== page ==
The trail to Hermit Lake Shelter and Tuckerman Ravine
The storms the night before intensified the rivers and made the damp areas wetter.  We met quite a few hikers along the way; these two ready to consume (and burn) some calories!

Hiking Washington is strenuous - bring lots of gorp!

On one of the bridges to Hermit Lake Shelter.
I've hiked to Tuckerman Ravine many times - always in the snow on my way up to watch the skiers (from March through May); never in the summer.  In the summer there're more rocks and fewer people on the trail.  

The deck on the shelter (ravine is in the background).
We had a quick snack at the shelter and then headed up to the base of the ravine (via rock "stairs").
Rock "stairs" up from Hermit Lake Shelter into the ravine.
The base of the ravine looks so different in the summer, with trees and bushes clinging to the headwall.  
Tuckerman Ravine in summer (trail continues on far right).
Norm struck up a conversation with several hikers from Montreal as we headed up toward Lunch Rocks, a well known spring skiing viewing spot. Here Sandy said her goodbyes and headed down to her car.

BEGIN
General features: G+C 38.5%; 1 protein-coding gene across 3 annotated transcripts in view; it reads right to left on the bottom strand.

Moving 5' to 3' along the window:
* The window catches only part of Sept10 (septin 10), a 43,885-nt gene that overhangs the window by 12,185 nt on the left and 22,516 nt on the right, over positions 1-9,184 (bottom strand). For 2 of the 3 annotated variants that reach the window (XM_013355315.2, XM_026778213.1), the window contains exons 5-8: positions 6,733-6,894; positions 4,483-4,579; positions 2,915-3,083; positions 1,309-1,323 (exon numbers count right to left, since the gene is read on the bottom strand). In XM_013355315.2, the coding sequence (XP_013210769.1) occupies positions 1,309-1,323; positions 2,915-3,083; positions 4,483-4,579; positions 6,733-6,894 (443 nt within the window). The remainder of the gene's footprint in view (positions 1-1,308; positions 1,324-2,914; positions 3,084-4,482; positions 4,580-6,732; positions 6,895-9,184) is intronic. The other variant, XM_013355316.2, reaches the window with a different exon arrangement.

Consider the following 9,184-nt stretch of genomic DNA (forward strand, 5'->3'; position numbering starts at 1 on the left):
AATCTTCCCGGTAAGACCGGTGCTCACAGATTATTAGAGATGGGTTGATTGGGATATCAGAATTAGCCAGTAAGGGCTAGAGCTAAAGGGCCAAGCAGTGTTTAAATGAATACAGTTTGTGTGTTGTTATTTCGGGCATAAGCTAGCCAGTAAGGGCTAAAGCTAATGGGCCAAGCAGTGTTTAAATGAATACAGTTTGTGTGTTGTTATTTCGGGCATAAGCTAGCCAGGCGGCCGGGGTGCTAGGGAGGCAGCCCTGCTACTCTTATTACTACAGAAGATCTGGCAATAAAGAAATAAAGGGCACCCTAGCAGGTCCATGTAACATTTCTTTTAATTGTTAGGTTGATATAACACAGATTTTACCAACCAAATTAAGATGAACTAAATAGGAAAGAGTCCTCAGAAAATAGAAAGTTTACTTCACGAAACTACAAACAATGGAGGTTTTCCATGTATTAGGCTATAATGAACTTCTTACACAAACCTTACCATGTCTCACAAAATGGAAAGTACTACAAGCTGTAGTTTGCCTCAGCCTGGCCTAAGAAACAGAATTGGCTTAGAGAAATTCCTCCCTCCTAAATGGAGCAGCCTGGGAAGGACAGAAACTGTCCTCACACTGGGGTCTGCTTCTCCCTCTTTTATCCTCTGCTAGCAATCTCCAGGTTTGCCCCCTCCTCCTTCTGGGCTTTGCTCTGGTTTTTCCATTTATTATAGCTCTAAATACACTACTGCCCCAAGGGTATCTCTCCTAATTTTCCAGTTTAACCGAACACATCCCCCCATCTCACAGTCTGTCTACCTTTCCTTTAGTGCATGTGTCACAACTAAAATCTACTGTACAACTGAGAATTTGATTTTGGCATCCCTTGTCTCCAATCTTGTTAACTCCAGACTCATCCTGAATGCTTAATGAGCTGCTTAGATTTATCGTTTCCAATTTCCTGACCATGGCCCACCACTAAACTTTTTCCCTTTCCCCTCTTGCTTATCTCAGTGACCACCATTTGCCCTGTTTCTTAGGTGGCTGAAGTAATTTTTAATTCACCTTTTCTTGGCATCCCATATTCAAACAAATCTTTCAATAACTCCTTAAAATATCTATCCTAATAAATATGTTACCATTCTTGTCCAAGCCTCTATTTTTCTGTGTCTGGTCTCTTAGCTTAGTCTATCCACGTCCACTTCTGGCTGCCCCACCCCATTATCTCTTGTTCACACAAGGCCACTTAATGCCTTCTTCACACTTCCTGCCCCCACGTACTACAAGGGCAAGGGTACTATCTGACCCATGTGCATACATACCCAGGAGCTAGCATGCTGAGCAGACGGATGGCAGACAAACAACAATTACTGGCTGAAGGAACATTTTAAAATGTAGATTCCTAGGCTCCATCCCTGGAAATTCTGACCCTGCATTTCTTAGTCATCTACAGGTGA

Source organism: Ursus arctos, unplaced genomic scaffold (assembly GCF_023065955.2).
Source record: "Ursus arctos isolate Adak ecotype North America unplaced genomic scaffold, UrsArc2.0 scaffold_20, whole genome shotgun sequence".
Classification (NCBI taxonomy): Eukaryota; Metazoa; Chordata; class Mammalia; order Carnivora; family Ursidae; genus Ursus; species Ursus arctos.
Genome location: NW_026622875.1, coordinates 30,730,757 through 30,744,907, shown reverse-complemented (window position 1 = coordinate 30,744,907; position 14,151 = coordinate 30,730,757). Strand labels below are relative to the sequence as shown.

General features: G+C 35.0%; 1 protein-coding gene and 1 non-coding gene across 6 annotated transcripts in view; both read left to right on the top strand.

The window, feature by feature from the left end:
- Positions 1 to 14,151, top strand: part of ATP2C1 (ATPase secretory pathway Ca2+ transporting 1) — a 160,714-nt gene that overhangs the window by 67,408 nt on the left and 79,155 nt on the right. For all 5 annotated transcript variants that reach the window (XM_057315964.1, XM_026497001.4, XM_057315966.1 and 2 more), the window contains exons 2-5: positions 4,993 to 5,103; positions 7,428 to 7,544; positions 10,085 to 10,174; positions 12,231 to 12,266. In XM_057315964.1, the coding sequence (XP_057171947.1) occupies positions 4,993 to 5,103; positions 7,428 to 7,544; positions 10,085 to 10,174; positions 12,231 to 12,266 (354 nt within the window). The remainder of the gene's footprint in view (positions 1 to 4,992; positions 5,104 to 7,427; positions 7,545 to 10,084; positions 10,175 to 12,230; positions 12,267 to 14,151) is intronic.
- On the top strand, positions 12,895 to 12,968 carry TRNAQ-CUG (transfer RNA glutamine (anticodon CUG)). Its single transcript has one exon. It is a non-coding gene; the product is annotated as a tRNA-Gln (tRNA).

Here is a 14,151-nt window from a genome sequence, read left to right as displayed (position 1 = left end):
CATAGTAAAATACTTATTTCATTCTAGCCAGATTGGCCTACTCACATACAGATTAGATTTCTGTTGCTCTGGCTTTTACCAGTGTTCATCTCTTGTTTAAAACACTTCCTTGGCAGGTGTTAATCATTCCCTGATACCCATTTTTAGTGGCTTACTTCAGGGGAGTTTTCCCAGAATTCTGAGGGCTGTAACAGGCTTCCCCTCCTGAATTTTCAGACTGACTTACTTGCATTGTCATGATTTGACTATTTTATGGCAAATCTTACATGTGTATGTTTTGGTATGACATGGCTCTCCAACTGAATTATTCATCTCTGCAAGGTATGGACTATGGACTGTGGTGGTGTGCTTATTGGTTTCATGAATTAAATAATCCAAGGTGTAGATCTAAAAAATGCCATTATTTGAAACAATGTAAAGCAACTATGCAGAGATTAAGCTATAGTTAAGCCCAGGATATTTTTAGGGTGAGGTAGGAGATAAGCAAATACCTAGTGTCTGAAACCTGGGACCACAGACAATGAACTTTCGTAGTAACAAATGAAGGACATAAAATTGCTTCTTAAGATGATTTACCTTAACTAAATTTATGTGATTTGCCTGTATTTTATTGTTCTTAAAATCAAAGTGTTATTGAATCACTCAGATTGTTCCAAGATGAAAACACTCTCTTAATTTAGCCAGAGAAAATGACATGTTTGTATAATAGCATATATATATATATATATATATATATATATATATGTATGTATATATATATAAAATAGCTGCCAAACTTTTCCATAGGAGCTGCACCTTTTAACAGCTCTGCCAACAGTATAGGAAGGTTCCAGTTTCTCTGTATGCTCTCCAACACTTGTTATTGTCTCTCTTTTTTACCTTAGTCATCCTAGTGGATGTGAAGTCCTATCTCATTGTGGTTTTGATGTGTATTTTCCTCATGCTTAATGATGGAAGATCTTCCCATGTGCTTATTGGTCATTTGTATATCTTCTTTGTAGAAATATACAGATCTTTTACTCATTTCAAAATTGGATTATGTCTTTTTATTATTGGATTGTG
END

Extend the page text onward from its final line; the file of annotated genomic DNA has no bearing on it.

And so it began - climbing up the steep ravine to the top.  Although there are no scrambles, the exposure was a bit daunting to Rich, who did not fully appreciate the beautiful views behind us.  We topped out and crossed a narrow stream, walking above the walls of the ravine.  

Heading up the wall of the ravine

We hiked to the right of the falls, turning left and crossing over the falls.
Gorgeous view!

At the top of the falls we carefully negotiated the narrow strip of trail above the walls of the ravine - turning right and heading up large "gravelly" rocks to the trail junction.

This rocky path above the ravine wall leads to the junction.